It looks like a US District Judge has finally gotten around to take action against what appears to be a de facto slave enterprise being run by the Florida Penitentiary system.
|The ‘Slave Power’ Behind Florida’s Felon Disenfranchisement|
Florida’s felon-disfranchisement scheme plainly has wearied U.S. District Judge Mark Walker; on Thursday he announced that the state’s system violates the Constitution and ordered the parties to a lawsuit to propose a remedy by February 12.
It’s a slight misnomer to say that Hand v. Scott struck down the disfranchisement scheme. Walker did not hold that felons, or ex-felons, have an automatic right to vote. That issue, he reasoned, is settled by a 1974 Supreme Court case, Richardson v. Ramirez, that held that “the exclusion of felons from the vote has an affirmative sanction in § 2 of the Fourteenth Amendment.” (That section, never actually applied, purported to reduce congressional representation for states that denied the vote to adult male citizens “except for participation in rebellion, or other crime.”) The Florida case challenged the system—if that is the word—Florida uses to restore voting rights to some, but not all, former felons.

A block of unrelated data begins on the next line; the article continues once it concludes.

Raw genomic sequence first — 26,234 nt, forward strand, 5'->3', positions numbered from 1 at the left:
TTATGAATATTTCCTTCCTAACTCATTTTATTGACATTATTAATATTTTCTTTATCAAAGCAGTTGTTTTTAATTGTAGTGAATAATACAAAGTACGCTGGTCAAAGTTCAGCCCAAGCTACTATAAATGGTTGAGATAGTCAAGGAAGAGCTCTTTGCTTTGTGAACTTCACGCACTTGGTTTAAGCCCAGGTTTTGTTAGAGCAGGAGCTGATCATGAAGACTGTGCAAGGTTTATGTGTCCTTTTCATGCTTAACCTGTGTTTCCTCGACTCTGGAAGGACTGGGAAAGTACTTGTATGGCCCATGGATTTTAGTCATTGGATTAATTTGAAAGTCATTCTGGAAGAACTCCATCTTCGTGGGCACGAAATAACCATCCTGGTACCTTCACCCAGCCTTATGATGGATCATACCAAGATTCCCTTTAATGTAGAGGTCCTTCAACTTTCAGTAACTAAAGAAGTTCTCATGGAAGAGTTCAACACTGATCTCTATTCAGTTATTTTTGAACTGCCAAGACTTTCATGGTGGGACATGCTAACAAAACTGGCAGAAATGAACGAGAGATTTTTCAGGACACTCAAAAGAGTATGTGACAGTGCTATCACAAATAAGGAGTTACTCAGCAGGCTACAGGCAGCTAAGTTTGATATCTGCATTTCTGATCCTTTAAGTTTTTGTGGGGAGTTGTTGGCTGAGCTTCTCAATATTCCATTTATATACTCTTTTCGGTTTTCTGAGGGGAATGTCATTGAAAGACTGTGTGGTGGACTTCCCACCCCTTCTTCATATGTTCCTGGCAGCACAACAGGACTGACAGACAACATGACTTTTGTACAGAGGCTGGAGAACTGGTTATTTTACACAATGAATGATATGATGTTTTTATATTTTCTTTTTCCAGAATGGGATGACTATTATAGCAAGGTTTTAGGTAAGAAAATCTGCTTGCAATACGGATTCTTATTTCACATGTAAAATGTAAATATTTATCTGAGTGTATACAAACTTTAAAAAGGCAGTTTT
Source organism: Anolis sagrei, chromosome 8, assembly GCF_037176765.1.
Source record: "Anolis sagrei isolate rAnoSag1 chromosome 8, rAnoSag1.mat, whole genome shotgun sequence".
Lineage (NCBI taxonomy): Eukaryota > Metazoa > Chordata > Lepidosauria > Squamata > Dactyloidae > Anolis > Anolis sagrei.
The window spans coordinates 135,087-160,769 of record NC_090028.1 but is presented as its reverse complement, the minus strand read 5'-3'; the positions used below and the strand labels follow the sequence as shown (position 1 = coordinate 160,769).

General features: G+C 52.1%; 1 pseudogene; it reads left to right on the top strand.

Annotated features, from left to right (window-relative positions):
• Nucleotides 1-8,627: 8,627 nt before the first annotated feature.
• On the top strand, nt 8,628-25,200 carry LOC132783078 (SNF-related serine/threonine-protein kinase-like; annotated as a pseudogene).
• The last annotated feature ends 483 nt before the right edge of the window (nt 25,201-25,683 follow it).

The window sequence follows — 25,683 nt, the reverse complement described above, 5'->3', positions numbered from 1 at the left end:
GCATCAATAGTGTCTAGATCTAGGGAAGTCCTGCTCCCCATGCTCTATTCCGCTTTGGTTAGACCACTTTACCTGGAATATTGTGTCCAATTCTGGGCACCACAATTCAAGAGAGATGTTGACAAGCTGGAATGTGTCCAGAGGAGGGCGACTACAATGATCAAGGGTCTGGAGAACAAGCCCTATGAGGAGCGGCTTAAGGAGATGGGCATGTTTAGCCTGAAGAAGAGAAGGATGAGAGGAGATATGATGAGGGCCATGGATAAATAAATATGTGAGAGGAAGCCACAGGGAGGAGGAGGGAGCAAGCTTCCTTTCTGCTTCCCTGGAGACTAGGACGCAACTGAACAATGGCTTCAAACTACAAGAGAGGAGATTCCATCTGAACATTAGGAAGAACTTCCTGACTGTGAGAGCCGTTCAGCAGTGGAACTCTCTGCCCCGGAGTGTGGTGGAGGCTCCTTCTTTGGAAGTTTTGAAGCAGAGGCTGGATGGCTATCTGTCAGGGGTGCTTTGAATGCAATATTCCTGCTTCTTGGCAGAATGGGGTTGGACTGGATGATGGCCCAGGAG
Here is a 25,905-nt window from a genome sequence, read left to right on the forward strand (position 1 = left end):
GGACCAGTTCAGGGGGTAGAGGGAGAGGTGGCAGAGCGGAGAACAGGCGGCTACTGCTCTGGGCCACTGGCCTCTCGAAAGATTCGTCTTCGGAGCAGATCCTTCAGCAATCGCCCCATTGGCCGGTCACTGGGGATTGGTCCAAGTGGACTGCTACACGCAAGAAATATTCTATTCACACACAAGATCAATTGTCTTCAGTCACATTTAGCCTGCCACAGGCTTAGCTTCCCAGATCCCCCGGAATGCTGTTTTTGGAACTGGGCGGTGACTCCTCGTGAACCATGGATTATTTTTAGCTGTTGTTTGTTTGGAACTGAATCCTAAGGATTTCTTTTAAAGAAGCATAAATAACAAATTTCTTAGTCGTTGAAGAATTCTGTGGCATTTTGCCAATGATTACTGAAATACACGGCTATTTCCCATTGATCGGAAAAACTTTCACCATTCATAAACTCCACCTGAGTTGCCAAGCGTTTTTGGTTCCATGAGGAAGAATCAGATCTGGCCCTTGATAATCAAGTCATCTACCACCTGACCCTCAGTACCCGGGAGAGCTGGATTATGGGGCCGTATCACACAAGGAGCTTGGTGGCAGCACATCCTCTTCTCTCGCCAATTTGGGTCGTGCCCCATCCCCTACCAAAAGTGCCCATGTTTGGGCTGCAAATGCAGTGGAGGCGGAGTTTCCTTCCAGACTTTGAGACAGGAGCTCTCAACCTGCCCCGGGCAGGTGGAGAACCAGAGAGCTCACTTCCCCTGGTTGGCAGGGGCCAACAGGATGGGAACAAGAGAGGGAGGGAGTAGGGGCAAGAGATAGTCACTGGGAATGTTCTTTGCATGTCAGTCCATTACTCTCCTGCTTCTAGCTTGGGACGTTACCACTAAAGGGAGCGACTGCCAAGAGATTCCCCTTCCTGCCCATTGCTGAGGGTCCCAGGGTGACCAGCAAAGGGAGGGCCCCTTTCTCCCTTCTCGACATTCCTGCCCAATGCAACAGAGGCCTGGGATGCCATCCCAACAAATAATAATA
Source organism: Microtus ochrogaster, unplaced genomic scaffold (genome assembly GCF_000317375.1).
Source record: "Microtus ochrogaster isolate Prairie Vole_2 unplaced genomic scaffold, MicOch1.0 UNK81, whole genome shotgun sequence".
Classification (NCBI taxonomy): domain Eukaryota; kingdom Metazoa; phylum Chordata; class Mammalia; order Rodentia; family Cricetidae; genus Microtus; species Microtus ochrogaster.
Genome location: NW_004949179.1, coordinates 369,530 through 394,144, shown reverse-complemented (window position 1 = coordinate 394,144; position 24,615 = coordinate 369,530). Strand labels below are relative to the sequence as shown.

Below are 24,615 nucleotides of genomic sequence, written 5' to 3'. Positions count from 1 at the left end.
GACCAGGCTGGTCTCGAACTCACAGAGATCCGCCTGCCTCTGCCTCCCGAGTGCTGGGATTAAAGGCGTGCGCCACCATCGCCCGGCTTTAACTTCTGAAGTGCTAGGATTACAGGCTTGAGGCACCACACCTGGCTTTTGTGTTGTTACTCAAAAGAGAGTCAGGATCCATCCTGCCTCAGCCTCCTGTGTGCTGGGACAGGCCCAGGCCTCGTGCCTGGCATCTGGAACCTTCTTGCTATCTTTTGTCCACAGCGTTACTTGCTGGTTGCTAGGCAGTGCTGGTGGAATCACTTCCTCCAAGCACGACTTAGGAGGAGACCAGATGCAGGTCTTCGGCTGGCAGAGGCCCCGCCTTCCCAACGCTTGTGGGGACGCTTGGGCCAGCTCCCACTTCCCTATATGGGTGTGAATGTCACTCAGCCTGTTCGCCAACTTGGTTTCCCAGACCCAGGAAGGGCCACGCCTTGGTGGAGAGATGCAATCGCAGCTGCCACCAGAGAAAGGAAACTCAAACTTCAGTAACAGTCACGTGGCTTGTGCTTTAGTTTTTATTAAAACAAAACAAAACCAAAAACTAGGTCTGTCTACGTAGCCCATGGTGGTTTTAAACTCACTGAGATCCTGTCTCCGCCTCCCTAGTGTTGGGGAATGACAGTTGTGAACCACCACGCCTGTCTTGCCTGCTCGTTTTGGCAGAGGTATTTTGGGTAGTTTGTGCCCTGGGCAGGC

Understand to begin with that among the 50 American states, Florida is the undisputed disfranchisement champion. According to a 2016 report by the Sentencing Project, 48 of the 50 states strip felons of their right to vote while they are serving their sentences; only 34, however, bar released felons from voting while they are on post-prison probation or parole; and a mere 12 strip them of voting rights even after they are completely finished with the correctional system. Among those 12 is—you guessed it—Florida.
|Read More at The Atlantic|